Most of the popular attractions on a Kyoto sightseeing itinerary are close to the centre. We decided to look for good value accommodation with parking so that we could leave the campervan parked up in what is a relatively congested city. Having transport meant we could visit any attractions that were not within walking distance of the accommodation. We would spend a total of 2 nights in Kyoto.
Kyoto Sightseeing – Japan’s former capital and home to many temples
Before I list our top 10 Kyoto points of interest I should state that the order that they appear are not necessarily an indication of how much we liked them. For example a couple of the most popular attractions were heaving with tourists which does have an impact on how much Ewelina and I can enjoy a place. Also very often the way we rank a place is often based on how photogenic we found the place to be.
Also known as the Golden Pavilion this Zen temple was somewhere we visited on our last morning in Kyoto. It is a short drive from the city centre and there is a car park opposite the main entrance. It’s one of the most popular tourist attractions in Kyoto but due to the layout of the place you don’t feel too crushed. As the main attraction overlooks a large pond you are able to get a decent photograph without lots of tourists getting in the way.
The temple was originally the retirement home of a shogun and became a temple on his death in 1408. Unfortunately the building is not the original as it has burned down a few times before, the last time in 1950 by a fanatic monk!
Each of the three floors is built in a different style. The lower floor is in the Shinden style. You cannot enter the building but can see inside this lower floor from across the pond if you look closely. The upper two floors are the ones covered in gold leaf. The middle floor is in the Bukke style whilst the upper, which is gilded inside and out is in the style of a Chinese Zen Hall. On top of the building sits a golden phoenix There are a number of paths behind the building that lead to other areas of the grounds. The grounds include a tea house, Fudo Hall and souvenir shop. Almost certainly a must see on anyone’s Kyoto sightseeing list.
2. Arashiyama Bamboo Grove
Some distance from the centre of Kyoto, this popular attraction to the west of the city seems to be on most people’s itinerary. It can be incredibly busy which is why we decided to drive there and arrive at sunrise to get the sense of peace and tranquility that is ruined once hordes of selfie sticks appear. Since we did a separate post about this place I won’t go into further detail here.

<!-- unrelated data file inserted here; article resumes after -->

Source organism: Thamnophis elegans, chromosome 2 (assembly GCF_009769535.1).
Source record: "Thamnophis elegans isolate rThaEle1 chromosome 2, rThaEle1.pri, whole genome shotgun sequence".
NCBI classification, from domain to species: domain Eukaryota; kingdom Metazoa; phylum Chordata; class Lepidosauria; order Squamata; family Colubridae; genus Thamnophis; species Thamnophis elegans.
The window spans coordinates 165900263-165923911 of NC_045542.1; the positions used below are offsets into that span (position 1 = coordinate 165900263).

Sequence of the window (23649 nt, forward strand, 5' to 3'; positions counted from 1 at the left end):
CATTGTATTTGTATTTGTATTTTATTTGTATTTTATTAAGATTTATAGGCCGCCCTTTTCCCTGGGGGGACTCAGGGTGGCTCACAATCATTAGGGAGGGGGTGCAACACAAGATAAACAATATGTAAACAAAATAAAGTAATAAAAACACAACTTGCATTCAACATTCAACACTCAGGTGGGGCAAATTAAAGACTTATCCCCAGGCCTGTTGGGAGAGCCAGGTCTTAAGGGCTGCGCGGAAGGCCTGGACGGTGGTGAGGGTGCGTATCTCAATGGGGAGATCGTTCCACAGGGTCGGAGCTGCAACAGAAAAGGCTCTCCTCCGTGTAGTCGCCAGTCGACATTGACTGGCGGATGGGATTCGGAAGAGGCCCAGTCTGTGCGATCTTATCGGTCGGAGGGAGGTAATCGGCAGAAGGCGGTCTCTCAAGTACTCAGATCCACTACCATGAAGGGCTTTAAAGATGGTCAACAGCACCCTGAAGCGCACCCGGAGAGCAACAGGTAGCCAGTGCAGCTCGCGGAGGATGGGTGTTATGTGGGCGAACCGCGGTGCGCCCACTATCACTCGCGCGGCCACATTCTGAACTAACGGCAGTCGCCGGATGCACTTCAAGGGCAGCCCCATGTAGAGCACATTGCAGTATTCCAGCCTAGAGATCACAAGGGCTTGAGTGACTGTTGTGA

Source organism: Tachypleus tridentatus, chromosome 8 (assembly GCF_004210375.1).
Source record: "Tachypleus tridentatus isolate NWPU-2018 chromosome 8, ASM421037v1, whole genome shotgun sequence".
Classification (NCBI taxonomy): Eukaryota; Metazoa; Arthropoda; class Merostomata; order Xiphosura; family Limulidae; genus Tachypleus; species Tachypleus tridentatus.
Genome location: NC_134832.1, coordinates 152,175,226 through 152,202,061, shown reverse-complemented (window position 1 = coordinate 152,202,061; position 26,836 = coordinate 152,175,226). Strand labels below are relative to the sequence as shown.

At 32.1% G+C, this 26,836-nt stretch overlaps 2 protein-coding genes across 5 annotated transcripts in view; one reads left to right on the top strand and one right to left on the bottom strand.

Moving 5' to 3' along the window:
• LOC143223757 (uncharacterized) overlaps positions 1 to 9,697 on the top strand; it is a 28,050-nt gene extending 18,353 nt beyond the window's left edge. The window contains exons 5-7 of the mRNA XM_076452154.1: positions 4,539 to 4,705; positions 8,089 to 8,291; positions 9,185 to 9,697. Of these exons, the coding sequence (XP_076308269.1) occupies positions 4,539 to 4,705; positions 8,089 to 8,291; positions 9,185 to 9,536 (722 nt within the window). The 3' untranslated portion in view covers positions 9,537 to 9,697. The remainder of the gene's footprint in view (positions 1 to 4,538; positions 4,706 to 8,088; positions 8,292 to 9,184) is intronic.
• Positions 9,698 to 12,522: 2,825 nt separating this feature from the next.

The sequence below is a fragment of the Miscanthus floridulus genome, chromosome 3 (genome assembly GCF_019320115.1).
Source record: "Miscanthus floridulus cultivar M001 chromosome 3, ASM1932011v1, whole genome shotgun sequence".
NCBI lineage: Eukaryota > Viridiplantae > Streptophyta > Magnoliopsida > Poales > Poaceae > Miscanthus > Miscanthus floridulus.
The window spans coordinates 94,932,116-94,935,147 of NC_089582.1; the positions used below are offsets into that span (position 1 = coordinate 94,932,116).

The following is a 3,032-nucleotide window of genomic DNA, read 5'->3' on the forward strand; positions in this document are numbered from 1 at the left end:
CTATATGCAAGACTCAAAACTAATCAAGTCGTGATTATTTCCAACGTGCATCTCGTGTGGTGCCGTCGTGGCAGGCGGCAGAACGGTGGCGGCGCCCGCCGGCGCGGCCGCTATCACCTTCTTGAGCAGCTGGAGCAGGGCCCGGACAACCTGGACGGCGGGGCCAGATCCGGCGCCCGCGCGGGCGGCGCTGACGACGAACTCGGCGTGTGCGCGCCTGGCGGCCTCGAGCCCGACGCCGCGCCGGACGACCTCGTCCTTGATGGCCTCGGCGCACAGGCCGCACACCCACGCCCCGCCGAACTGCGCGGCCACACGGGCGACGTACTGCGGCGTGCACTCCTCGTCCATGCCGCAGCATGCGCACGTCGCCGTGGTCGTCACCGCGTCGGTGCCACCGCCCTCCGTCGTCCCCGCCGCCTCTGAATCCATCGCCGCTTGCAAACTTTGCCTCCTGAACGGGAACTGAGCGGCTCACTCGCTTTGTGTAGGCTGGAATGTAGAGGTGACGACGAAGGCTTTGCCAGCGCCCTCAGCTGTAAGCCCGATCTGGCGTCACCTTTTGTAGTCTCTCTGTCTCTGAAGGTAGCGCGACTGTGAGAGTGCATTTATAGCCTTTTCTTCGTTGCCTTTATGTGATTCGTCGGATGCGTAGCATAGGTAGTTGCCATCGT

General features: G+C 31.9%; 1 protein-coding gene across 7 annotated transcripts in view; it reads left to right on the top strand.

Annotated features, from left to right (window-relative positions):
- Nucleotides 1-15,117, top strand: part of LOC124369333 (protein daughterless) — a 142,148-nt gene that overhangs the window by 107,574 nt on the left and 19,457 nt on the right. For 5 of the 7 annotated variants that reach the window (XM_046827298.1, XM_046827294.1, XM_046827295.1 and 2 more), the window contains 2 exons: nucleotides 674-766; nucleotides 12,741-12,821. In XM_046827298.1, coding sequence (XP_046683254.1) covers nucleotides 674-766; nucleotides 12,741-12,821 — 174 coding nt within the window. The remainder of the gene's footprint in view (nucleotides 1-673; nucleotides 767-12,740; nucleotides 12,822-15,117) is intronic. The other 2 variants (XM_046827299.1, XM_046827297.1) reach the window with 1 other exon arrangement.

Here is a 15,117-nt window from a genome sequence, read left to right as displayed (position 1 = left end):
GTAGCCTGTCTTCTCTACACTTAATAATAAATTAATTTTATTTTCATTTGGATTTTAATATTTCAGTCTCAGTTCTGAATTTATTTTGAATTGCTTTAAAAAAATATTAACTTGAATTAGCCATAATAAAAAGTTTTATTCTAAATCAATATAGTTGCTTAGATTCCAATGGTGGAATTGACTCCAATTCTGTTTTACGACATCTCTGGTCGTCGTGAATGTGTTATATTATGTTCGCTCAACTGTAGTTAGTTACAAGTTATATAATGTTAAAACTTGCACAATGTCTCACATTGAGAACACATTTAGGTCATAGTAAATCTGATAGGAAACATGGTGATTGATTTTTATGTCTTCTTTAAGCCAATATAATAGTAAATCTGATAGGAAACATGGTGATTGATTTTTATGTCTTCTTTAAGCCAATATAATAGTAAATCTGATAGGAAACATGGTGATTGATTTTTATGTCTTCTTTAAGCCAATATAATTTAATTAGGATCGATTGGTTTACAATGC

3. Fushimi Inari Taisha
This shrine features in every Kyoto sightseeing itinerary you read about. There are a number of interesting buildings and statues within the complex but it’s the thousands of red Torii gates that the tourists seem to want to see. The congestion at these gates left Ewelina and I feeling quite claustrophobic and we were unable to really get any interesting photos of the gates because of the numbers of people. If we had more time we would have tried to visit this place first thing in the morning to avoid the crowds as it’s always open and there is no entry charge.
4. Tofuku-ji Temple
A popular Kyoto sightseeing attraction famous for its autumn colours which were spectacular when we visited in November. It’s open to debate as to when the best time to visit Kyoto is but we certainly feel it would be hard to beat autumn. The temple was founded in 1236 and much of the temple grounds are free to enter.
5. Nishiki Market
Nishiki Market is a long straight shopping street famous mainly for the food stalls and shops. We visited on our first evening in Kyoto and found it a good place for street photography as there is plenty of artificial light even after dark. You will be surrounded by locals and tourists alike but this does feel more like where the locals might come and is certainly a nice change from all the temples you will no doubt be visiting.
Gion is Kyoto’s most famous Geisha district. Another popular location on the Kyoto sightseeing circuit. There are a number of shops, restaurants and tea houses. The tea houses are where the Geisha and their apprentices known as Maiko entertain. The buildings are mostly traditional wooden houses. It’s an interesting part of the city to visit and is one of the more popular things to do in Kyoto at night.
7. Kiyomizudera Temple
A temple which was founded in 780 and is situated by Otowa waterfall and is popular for the views. There is a wooden platform above the hills below. The area is surrounded by cherry trees and maple trees which makes this a great place to visit both in the spring and autumn.
8. Philosopher’s Walk
This is somewhere Ewelina and I did not visit since it’s really a place to visit in the spring. The path follows a canal which is lined with cherry trees which makes it a Kyoto sightseeing must during spring when the cherry blossom is in full colour.
9. Kyoto Station
The city of Kyoto is mainly considered as being old fashioned or ‘traditional’ Japan. Certainly most of the tourist sights are somewhat historic and ancient. If you want some contrast though you could do worse than visit Kyoto station which was first opened in 1997. The futuristic design can be very photogenic, especially in black and white.
10. Nijo Castle
Built in 1603 it became a UNESCO World Heritage Site in 1994. It was the residence of the first shogun of the Edo period. Contains the main defence area, a secondary defence area and also some gardens. It costs 600 Yen to enter.
If and when you visit Kyoto you will probably have your own idea of what you want to see. I’m sure though that if you speak to anyone who has visited the city for more than one day they will confirm that at least half of the above list were places they visited on their Kyoto sightseeing trip.